Went for a morning stroll in the community woodland.
Saw a Roe deer, a robin, blackbirds and moorhens, disturbed a vole-hunting buzzard and heard plenty of small birds..I'm not good at id of bird song!
Mistress Rose

I'm not either Gz. It took me ages to identify one, which turned out to be a chaffinch.

Saw a white admiral, more brimstones, silver washed fritillary and white butterflies today, and a hornet has been coming for water at the bucket in the yard.

i just rescued one of the sammison children from a recycling box, it seemed rather pleased

it was probably a little taken aback by my sleeve catch method but a dive into a "safe hole " and couple of seconds of warm confusion followed by a quick release is better than a hand catch for small mousy critters Laughing
Mistress Rose

You may have a mouse family as semi-pets at the moment Dpack, but have you thought about when the children and their children have more children?

Saw a muntjac deer crossing a local road the other night. First I have seen. Thought it was a dog at first, but getting closer it was definitely a deer. There are some in our area, but as yet they haven't become too much of a nuisance.

But what about when their children, and their children's children grow up? When you walk through your wood and see forty Muntjac an hour, it's a different matter. Shocked


i had no idea they would metamorphose into muntjac .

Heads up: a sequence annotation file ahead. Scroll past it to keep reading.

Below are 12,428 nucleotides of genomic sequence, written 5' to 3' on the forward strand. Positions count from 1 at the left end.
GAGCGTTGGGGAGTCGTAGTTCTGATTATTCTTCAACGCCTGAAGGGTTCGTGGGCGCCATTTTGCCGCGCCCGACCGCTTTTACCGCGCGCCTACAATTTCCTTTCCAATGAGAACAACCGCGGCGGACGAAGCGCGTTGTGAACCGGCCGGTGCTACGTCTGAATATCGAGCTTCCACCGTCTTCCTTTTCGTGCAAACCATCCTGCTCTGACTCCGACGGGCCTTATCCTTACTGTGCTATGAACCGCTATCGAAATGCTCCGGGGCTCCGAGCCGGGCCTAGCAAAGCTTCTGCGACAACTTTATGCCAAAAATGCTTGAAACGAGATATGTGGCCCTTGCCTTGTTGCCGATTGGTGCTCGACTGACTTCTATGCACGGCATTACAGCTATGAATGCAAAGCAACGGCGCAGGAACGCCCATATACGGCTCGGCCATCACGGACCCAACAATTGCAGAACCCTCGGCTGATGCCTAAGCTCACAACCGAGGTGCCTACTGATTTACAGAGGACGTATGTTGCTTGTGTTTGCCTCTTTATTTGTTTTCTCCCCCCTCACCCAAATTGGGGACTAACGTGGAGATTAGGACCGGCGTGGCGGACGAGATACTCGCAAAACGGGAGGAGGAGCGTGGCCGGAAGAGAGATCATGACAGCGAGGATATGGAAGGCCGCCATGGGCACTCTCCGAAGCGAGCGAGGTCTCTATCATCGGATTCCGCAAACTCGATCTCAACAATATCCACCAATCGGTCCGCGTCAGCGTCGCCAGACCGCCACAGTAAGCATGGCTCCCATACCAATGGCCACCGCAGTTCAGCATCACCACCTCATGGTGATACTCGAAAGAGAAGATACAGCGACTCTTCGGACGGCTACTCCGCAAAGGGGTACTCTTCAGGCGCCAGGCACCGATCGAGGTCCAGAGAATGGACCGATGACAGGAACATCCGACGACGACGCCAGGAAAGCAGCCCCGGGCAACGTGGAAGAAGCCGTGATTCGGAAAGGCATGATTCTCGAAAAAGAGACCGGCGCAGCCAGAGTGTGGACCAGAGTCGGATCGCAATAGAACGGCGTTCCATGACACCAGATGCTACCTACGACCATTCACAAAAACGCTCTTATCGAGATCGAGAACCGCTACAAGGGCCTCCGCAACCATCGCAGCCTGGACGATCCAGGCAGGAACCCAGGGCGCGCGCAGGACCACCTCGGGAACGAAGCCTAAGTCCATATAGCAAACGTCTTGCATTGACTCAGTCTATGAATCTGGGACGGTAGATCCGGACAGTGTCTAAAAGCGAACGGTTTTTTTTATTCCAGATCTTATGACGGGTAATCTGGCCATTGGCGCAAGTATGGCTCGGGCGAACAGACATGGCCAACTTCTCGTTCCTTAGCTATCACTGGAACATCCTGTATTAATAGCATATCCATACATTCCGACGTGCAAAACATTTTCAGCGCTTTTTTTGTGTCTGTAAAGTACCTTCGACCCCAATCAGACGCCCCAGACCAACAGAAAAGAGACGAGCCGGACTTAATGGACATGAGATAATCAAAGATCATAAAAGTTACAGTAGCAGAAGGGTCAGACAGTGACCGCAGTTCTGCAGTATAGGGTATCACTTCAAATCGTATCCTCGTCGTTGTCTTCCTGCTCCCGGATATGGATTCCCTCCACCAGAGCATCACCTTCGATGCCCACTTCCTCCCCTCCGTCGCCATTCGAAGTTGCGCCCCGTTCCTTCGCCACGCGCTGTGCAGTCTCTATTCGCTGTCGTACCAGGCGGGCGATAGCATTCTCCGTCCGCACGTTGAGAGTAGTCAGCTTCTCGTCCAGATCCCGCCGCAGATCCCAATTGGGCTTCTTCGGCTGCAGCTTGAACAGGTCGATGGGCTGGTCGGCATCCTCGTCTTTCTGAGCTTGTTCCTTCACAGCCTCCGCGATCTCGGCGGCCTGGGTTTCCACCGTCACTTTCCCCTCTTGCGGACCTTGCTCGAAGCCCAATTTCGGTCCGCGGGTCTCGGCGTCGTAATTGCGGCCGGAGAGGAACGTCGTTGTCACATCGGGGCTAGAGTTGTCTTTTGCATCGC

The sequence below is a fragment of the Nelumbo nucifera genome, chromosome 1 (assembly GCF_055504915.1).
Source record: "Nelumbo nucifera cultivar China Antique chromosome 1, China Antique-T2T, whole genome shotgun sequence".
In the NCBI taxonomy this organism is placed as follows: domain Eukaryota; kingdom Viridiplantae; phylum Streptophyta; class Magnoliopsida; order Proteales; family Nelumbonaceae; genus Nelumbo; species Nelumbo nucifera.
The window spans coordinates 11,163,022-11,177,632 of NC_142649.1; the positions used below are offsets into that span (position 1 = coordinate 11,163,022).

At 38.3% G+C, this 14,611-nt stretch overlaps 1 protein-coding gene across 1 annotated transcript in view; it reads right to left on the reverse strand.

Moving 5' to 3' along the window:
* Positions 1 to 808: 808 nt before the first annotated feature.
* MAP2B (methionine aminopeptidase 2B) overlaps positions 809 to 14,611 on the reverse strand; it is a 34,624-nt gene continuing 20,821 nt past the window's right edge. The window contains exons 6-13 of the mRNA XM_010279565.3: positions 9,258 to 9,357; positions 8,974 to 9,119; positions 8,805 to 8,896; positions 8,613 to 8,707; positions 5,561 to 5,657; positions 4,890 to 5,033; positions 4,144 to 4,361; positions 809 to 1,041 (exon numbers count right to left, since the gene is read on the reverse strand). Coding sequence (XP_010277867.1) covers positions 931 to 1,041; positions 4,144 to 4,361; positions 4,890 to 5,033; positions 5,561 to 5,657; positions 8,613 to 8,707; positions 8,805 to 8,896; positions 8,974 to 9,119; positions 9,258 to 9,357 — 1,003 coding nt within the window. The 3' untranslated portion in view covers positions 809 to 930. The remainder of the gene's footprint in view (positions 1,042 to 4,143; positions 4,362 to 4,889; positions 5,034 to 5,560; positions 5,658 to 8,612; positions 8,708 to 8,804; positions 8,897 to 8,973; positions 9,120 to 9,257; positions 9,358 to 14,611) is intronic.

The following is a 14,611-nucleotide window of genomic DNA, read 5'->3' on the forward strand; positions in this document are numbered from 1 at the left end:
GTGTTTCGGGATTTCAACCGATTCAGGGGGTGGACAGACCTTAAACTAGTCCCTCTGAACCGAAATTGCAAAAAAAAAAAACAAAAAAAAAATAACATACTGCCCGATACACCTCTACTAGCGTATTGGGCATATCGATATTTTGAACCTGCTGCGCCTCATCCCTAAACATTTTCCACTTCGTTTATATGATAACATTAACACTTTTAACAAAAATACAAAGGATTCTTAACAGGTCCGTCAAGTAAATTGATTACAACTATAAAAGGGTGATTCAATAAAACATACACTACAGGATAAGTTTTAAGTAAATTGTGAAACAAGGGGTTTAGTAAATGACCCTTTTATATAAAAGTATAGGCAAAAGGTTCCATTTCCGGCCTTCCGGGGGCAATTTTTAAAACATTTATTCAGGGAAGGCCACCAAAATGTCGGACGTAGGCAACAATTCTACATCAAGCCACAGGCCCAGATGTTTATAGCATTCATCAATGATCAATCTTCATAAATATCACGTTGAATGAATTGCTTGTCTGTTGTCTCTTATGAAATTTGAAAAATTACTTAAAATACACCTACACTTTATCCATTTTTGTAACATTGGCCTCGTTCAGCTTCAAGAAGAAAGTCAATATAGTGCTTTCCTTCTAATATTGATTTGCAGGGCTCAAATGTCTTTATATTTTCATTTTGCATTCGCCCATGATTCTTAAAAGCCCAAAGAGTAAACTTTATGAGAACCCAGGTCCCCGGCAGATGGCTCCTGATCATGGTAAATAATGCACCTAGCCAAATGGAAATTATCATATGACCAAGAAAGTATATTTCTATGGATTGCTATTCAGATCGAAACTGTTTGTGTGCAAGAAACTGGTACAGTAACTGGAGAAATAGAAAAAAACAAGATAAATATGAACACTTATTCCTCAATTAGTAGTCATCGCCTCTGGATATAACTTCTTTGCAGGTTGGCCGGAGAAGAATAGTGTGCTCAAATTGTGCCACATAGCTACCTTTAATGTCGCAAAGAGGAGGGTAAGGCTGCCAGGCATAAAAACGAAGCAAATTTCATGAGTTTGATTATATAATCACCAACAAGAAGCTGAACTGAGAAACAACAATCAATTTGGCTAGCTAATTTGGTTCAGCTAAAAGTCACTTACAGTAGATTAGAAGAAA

oh well they make great jerky.
Mistress Rose

I agree Henry. I am hoping they don't become a problem otherwise we will have to see about more control. At present, with culling in other places around us, the roe deer are on the high side of acceptable levels. If we get obvious signs of muntjac I will have to see about control in our wood, but at present, no signs.

Were in Newcastle over the weekend, and saw loads of kittiwakes. For reasons best known to themselves, the council are at present encouraging them. They may be the least common gull, but to my mind a city centre isn't a good place for them. Walking under some of the bridges is becoming a bit of a hazard, and yesterday, as it rained, it was getting a bit slippery and guano smelling with the droppings. We went up on the Baltic Flour Mill and saw a number of them close up. DIL got some good pictures including of one with food in its mouth. There were some young up there still being fed.